Archive digitization



Aviation and Diplomacy

Frank Piasecki

NATO 1949-2009 Projekt ekspozycji w Muzeum Lotnictwa Polskiego w Krakowie



Polish Aviation Museum

31-864 Kraków,
al. Jana Pawła II 39
phone: (12) 640 99 60,
(12) 642 40 70
e-mail: info@muzeumlotnictwa.pl

a cultural institution of the Malopolska Region

Małopolska – Kraków Region


Patronage

Kraków Airport







Aeroplane: De Havilland DH.100 Vampire

De Havilland DH.100 Vampire
Great Britain/Switzerland
fighter-bomber
c. 1950



  • Technical data


Span 11.58 m (34.8 ft)
Length 9.37 m (30.7 ft)
Take-off weight 5,620 kg (12,390 lb)
Maximum speed 882 km/h (476 kt)
Ceiling 13,720 m (45,000 ft)
Range 1842 km (995 NM)
Armament four 20 mm cannons, 8 unguided rockets and two 227 kg (500 lb) or 454 kg (1,000 lb) bombs
Powerplant :
de Havilland Goblin 3 turbojet, rated at 14,9 kN (1520 kG)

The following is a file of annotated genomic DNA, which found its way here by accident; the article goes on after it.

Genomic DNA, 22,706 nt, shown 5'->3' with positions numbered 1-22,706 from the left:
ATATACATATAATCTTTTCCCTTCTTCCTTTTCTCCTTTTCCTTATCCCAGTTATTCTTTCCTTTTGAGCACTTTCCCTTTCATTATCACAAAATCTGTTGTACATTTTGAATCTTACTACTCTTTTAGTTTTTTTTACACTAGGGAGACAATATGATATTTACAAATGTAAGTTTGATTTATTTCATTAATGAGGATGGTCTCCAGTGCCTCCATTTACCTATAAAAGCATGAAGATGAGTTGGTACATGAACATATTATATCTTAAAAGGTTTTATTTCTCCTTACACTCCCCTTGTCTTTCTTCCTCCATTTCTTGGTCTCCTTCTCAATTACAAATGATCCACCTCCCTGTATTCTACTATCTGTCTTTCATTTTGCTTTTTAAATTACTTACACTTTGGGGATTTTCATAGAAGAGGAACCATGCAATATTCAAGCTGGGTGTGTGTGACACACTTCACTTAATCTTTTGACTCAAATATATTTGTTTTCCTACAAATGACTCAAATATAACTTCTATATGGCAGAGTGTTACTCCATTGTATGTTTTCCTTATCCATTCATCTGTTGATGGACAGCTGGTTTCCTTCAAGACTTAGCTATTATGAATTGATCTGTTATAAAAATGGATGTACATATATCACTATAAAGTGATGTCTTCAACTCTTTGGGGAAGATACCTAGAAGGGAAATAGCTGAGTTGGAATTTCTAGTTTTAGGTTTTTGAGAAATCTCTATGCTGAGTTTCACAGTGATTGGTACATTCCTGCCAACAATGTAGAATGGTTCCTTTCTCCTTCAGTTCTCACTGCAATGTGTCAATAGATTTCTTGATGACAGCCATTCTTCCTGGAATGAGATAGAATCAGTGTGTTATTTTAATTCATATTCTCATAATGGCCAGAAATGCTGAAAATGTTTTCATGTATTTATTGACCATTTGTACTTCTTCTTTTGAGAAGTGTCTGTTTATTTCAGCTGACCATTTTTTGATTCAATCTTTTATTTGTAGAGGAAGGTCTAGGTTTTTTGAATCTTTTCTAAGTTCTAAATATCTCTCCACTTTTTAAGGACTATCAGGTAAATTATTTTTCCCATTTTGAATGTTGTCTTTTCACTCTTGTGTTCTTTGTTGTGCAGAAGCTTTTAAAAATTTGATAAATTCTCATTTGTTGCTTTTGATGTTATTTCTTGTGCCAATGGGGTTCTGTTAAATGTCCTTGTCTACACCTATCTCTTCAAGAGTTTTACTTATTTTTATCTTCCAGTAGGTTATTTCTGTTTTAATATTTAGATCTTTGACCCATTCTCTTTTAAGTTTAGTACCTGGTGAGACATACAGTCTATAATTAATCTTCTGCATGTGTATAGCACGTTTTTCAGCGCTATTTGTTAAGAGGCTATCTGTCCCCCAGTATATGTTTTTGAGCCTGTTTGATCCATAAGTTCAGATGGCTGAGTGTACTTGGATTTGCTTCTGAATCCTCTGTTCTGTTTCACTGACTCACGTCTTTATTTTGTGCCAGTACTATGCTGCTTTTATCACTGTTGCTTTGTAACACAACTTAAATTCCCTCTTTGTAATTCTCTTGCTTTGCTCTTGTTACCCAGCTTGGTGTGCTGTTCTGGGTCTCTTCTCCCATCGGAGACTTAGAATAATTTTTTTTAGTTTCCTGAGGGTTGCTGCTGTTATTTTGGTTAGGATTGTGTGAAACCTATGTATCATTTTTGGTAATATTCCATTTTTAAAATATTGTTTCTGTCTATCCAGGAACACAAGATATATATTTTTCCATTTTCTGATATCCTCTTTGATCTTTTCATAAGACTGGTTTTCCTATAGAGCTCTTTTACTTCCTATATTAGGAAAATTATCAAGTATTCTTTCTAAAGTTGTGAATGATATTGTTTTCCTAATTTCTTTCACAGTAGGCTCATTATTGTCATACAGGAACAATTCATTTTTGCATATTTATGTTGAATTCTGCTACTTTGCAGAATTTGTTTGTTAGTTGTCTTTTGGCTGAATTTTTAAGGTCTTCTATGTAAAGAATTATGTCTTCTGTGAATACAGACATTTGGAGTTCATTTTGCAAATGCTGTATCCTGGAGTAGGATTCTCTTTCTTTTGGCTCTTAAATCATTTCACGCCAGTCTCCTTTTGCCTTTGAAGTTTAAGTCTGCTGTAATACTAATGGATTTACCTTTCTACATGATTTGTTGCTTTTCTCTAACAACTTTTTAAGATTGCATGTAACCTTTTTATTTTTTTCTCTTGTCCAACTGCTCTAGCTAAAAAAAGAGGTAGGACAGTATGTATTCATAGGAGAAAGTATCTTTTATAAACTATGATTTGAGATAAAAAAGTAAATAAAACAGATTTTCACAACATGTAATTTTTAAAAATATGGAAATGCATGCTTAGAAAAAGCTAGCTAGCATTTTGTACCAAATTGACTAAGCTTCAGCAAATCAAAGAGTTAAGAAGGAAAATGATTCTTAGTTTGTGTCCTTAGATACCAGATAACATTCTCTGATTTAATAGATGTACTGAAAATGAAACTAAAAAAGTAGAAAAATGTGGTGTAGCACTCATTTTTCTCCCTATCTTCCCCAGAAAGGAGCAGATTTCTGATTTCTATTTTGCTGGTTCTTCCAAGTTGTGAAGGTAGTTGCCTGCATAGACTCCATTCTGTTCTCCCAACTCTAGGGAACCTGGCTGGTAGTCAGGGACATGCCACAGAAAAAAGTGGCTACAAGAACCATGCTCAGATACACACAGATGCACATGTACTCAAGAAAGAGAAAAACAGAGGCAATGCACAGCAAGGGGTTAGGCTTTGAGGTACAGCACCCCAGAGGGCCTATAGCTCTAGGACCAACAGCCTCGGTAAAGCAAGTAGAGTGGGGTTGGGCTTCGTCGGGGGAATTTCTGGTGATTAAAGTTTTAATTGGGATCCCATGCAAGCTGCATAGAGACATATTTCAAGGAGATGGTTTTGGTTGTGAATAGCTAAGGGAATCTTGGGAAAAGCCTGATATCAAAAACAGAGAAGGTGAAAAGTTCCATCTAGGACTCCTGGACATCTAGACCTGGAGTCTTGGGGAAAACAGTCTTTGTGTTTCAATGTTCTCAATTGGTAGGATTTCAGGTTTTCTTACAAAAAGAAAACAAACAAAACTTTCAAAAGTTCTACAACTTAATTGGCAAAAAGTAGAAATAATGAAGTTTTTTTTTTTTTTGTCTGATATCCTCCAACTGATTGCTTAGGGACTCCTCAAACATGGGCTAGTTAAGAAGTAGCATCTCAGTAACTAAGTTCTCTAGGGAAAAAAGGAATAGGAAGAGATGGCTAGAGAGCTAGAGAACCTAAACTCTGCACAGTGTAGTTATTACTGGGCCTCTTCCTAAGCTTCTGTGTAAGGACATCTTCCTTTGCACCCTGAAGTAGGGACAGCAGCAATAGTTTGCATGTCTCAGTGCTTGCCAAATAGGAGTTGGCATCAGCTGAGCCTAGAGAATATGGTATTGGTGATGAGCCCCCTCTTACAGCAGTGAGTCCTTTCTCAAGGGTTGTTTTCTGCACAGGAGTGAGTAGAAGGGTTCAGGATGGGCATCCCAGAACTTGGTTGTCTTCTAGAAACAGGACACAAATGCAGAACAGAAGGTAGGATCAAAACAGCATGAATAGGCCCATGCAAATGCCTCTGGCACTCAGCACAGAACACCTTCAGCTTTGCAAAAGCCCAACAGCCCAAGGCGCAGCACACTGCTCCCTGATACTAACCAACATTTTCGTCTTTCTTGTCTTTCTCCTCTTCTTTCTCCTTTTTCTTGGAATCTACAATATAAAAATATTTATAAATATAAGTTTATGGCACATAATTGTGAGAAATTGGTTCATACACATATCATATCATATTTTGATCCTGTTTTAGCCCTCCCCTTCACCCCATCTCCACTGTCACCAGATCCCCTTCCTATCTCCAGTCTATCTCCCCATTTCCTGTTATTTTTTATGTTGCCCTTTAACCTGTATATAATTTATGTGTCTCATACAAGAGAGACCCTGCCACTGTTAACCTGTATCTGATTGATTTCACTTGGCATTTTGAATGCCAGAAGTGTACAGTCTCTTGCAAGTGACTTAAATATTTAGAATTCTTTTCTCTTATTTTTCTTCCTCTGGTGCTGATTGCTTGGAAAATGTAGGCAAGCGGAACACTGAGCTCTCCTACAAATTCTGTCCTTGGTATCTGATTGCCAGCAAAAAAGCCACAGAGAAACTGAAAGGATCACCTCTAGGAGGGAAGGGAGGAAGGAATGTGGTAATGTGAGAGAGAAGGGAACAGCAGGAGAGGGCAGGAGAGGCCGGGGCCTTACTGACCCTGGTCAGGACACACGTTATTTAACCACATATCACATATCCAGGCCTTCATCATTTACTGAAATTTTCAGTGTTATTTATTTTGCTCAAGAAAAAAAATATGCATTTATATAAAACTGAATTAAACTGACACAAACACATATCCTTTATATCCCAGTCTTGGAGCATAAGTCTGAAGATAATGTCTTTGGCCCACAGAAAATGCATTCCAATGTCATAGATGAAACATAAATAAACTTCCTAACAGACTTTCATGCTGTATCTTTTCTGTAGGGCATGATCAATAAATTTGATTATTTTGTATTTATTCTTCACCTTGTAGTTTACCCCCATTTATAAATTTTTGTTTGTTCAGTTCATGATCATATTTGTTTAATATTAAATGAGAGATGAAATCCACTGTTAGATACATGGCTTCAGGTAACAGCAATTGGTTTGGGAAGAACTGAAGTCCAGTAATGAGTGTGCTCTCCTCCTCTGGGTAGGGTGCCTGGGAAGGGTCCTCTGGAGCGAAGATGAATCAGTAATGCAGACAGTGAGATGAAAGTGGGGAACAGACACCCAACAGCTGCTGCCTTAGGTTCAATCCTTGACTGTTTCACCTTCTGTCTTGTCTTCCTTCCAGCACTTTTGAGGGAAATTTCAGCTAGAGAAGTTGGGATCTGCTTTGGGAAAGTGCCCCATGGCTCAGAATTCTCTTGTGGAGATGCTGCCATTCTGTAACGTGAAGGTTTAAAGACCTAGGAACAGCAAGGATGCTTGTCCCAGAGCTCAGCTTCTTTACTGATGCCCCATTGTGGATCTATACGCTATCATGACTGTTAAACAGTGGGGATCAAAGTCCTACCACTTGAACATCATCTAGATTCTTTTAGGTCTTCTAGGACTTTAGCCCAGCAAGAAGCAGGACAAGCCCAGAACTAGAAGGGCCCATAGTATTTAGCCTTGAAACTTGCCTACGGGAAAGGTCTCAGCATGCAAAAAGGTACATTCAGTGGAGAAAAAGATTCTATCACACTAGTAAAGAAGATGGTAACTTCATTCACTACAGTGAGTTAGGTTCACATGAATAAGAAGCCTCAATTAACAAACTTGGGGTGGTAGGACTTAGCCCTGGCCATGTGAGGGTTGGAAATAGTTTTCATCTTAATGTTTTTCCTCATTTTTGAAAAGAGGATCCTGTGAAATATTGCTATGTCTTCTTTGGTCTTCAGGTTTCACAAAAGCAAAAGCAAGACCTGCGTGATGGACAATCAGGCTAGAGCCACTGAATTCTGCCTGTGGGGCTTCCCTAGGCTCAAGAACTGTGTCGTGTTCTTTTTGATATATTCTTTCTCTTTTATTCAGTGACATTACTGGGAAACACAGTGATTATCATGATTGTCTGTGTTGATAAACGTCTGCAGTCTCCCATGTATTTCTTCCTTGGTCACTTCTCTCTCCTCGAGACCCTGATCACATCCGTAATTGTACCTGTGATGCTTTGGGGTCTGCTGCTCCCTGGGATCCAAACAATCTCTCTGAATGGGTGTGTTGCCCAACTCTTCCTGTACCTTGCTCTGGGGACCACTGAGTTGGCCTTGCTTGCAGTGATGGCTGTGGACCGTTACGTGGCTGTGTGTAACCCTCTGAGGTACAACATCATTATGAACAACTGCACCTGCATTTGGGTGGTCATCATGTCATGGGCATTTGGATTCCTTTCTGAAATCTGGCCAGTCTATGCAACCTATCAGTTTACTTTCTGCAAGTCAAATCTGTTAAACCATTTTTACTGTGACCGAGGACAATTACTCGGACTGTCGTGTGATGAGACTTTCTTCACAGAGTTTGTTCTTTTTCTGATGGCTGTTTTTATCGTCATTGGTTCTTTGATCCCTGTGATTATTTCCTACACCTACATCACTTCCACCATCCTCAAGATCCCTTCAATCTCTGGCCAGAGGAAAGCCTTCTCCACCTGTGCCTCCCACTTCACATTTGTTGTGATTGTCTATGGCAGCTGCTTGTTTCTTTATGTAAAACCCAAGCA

An early jet fighter, first of De Havilland twin-tailed designs.

De Havilland DH.100 Vampire was the second, after the Gloster Meteor, British jet powered fighter aircraft. The prototype first flew in September 1943, although the Vampire did not enter service before World War II ended. Several versions were developed, of which the most numerous (888 built from 1948) was the FB.5, capable of striking ground targets.

The FB.5 and its derivative were exported to France, India, Finland, New Zealand, RSA, Iraq and other countries. Switzerland undertook licence production of the subsequent version FB.6 at F+W Emmen plant. It was the first jet powered aircraft in Swiss Air Force inventory. The Vampires were also licence built in Australia, in France as Mistral and in India.

The Vampire was one of the most popular combat aircraft of the early stage of the jet era and the first of the family of de Havilland’s twin tailed fighters – the subsequent were Venom and Vixen.

The aircraft in PAM collection was license-built in Switzerland and was operated by the Swiss Air Force.

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